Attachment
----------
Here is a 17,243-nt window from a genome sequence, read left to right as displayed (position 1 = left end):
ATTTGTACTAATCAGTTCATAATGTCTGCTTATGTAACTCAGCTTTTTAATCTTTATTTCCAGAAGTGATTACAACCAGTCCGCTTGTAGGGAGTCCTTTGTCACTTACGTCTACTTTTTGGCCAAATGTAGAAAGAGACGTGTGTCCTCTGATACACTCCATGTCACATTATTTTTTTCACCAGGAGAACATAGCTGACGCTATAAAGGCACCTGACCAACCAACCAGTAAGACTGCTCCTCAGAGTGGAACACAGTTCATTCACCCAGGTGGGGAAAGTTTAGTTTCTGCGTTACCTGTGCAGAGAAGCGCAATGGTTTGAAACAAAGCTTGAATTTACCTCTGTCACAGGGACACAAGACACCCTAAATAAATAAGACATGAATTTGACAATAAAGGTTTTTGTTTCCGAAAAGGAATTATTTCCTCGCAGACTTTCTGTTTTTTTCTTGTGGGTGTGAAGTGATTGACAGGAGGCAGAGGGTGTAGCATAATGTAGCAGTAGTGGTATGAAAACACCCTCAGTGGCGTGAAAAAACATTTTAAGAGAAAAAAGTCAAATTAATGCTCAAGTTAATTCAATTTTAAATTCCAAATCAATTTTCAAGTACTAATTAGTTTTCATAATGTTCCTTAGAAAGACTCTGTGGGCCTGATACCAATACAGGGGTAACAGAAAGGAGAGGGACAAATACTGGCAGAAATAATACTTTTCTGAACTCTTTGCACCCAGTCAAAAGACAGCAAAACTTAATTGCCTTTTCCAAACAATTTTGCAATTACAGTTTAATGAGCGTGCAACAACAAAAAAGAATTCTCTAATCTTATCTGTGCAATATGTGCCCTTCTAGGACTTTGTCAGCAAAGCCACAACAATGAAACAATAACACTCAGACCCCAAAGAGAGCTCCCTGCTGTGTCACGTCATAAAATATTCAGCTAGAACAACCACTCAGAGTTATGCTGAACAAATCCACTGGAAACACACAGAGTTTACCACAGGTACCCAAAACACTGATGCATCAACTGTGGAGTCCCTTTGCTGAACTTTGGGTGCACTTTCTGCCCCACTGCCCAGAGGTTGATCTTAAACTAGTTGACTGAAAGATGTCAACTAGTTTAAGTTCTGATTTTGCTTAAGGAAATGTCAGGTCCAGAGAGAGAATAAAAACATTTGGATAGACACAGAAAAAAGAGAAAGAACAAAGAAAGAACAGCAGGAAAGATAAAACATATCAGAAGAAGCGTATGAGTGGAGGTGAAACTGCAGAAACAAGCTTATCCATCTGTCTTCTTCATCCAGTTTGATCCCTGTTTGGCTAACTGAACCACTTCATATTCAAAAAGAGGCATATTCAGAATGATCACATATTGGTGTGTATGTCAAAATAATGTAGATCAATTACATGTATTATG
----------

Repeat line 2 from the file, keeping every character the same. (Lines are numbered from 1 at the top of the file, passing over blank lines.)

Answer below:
ATTTGTACTAATCAGTTCATAATGTCTGCTTATGTAACTCAGCTTTTTAATCTTTATTTCCAGAAGTGATTACAACCAGTCCGCTTGTAGGGAGTCCTTTGTCACTTACGTCTACTTTTTGGCCAAATGTAGAAAGAGACGTGTGTCCTCTGATACACTCCATGTCACATTATTTTTTTCACCAGGAGAACATAGCTGACGCTATAAAGGCACCTGACCAACCAACCAGTAAGACTGCTCCTCAGAGTGGAACACAGTTCATTCACCCAGGTGGGGAAAGTTTAGTTTCTGCGTTACCTGTGCAGAGAAGCGCAATGGTTTGAAACAAAGCTTGAATTTACCTCTGTCACAGGGACACAAGACACCCTAAATAAATAAGACATGAATTTGACAATAAAGGTTTTTGTTTCCGAAAAGGAATTATTTCCTCGCAGACTTTCTGTTTTTTTCTTGTGGGTGTGAAGTGATTGACAGGAGGCAGAGGGTGTAGCATAATGTAGCAGTAGTGGTATGAAAACACCCTCAGTGGCGTGAAAAAACATTTTAAGAGAAAAAAGTCAAATTAATGCTCAAGTTAATTCAATTTTAAATTCCAAATCAATTTTCAAGTACTAATTAGTTTTCATAATGTTCCTTAGAAAGACTCTGTGGGCCTGATACCAATACAGGGGTAACAGAAAGGAGAGGGACAAATACTGGCAGAAATAATACTTTTCTGAACTCTTTGCACCCAGTCAAAAGACAGCAAAACTTAATTGCCTTTTCCAAACAATTTTGCAATTACAGTTTAATGAGCGTGCAACAACAAAAAAGAATTCTCTAATCTTATCTGTGCAATATGTGCCCTTCTAGGACTTTGTCAGCAAAGCCACAACAATGAAACAATAACACTCAGACCCCAAAGAGAGCTCCCTGCTGTGTCACGTCATAAAATATTCAGCTAGAACAACCACTCAGAGTTATGCTGAACAAATCCACTGGAAACACACAGAGTTTACCACAGGTACCCAAAACACTGATGCATCAACTGTGGAGTCCCTTTGCTGAACTTTGGGTGCACTTTCTGCCCCACTGCCCAGAGGTTGATCTTAAACTAGTTGACTGAAAGATGTCAACTAGTTTAAGTTCTGATTTTGCTTAAGGAAATGTCAGGTCCAGAGAGAGAATAAAAACATTTGGATAGACACAGAAAAAAGAGAAAGAACAAAGAAAGAACAGCAGGAAAGATAAAACATATCAGAAGAAGCGTATGAGTGGAGGTGAAACTGCAGAAACAAGCTTATCCATCTGTCTTCTTCATCCAGTTTGATCCCTGTTTGGCTAACTGAACCACTTCATATTCAAAAAGAGGCATATTCAGAATGATCACATATTGGTGTGTATGTCAAAATAATGTAGATCAATTACATGTATTATG